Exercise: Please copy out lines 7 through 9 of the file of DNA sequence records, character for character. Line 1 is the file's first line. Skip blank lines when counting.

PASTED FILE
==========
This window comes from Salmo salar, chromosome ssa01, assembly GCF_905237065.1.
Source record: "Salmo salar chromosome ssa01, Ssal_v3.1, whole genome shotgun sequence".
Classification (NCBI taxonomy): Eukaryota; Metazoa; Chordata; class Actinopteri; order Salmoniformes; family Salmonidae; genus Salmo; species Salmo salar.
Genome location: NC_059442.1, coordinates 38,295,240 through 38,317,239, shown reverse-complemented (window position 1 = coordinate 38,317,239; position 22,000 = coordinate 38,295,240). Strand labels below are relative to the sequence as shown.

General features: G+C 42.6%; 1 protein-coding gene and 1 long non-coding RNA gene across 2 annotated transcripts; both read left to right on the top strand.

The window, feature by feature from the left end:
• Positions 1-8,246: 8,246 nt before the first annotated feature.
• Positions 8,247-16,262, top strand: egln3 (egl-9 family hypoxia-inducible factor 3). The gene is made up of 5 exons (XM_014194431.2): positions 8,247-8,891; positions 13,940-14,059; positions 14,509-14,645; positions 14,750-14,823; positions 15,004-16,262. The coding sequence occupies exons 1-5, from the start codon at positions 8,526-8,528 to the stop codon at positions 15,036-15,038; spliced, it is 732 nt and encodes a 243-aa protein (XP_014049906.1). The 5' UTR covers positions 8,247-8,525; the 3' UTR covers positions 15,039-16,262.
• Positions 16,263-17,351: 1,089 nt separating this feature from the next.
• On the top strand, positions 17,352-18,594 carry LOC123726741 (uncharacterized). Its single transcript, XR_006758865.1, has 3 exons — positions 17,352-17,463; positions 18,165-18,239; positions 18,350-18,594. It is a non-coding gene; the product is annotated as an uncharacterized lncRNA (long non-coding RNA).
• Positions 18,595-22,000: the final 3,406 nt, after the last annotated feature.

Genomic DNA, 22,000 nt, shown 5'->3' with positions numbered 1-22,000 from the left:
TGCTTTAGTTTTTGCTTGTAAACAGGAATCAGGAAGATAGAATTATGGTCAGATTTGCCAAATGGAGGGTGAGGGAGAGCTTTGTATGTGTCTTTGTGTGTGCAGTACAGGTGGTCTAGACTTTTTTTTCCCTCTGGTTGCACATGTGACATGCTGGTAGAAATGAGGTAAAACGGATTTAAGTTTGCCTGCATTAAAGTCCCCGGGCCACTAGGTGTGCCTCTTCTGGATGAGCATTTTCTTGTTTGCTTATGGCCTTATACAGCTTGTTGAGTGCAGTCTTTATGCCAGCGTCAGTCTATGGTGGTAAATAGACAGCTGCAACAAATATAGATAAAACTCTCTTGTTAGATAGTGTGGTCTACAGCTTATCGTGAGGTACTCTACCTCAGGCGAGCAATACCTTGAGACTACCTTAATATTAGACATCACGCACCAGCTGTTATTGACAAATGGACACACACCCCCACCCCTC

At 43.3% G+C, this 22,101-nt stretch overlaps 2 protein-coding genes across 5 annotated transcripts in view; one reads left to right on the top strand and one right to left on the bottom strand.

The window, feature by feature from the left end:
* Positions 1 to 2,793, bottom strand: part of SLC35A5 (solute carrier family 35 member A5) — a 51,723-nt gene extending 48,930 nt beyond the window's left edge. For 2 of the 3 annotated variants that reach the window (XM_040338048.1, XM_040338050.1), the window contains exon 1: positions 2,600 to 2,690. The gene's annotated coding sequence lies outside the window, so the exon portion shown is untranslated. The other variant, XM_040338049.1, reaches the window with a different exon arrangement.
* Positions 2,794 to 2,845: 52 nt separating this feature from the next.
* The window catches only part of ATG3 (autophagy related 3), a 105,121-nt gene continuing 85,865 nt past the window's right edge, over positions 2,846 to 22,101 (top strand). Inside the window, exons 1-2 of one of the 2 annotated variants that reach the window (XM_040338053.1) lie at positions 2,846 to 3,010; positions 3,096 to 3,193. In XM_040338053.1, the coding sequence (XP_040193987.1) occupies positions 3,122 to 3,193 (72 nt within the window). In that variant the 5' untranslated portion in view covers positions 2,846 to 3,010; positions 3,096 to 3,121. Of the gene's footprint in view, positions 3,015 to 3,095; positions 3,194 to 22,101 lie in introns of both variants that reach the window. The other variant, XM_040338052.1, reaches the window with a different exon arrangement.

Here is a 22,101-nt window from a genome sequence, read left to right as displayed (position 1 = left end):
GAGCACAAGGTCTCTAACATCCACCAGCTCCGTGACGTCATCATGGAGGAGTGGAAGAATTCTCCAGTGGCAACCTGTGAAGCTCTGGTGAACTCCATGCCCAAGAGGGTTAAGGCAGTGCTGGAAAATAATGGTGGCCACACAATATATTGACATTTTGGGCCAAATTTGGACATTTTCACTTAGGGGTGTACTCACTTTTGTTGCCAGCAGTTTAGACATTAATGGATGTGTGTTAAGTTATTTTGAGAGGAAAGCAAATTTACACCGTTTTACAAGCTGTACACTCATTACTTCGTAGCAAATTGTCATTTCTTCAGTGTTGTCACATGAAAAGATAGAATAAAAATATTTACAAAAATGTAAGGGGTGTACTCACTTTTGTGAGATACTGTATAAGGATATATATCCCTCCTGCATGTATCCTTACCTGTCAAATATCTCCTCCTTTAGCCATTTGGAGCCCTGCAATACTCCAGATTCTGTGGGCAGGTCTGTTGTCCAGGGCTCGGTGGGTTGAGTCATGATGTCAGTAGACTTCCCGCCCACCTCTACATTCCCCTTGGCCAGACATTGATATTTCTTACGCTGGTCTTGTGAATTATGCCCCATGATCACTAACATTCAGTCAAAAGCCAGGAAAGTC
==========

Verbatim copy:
• Positions 1-8,246: 8,246 nt before the first annotated feature.
• Positions 8,247-16,262, top strand: egln3 (egl-9 family hypoxia-inducible factor 3). The gene is made up of 5 exons (XM_014194431.2): positions 8,247-8,891; positions 13,940-14,059; positions 14,509-14,645; positions 14,750-14,823; positions 15,004-16,262. The coding sequence occupies exons 1-5, from the start codon at positions 8,526-8,528 to the stop codon at positions 15,036-15,038; spliced, it is 732 nt and encodes a 243-aa protein (XP_014049906.1). The 5' UTR covers positions 8,247-8,525; the 3' UTR covers positions 15,039-16,262.
• Positions 16,263-17,351: 1,089 nt separating this feature from the next.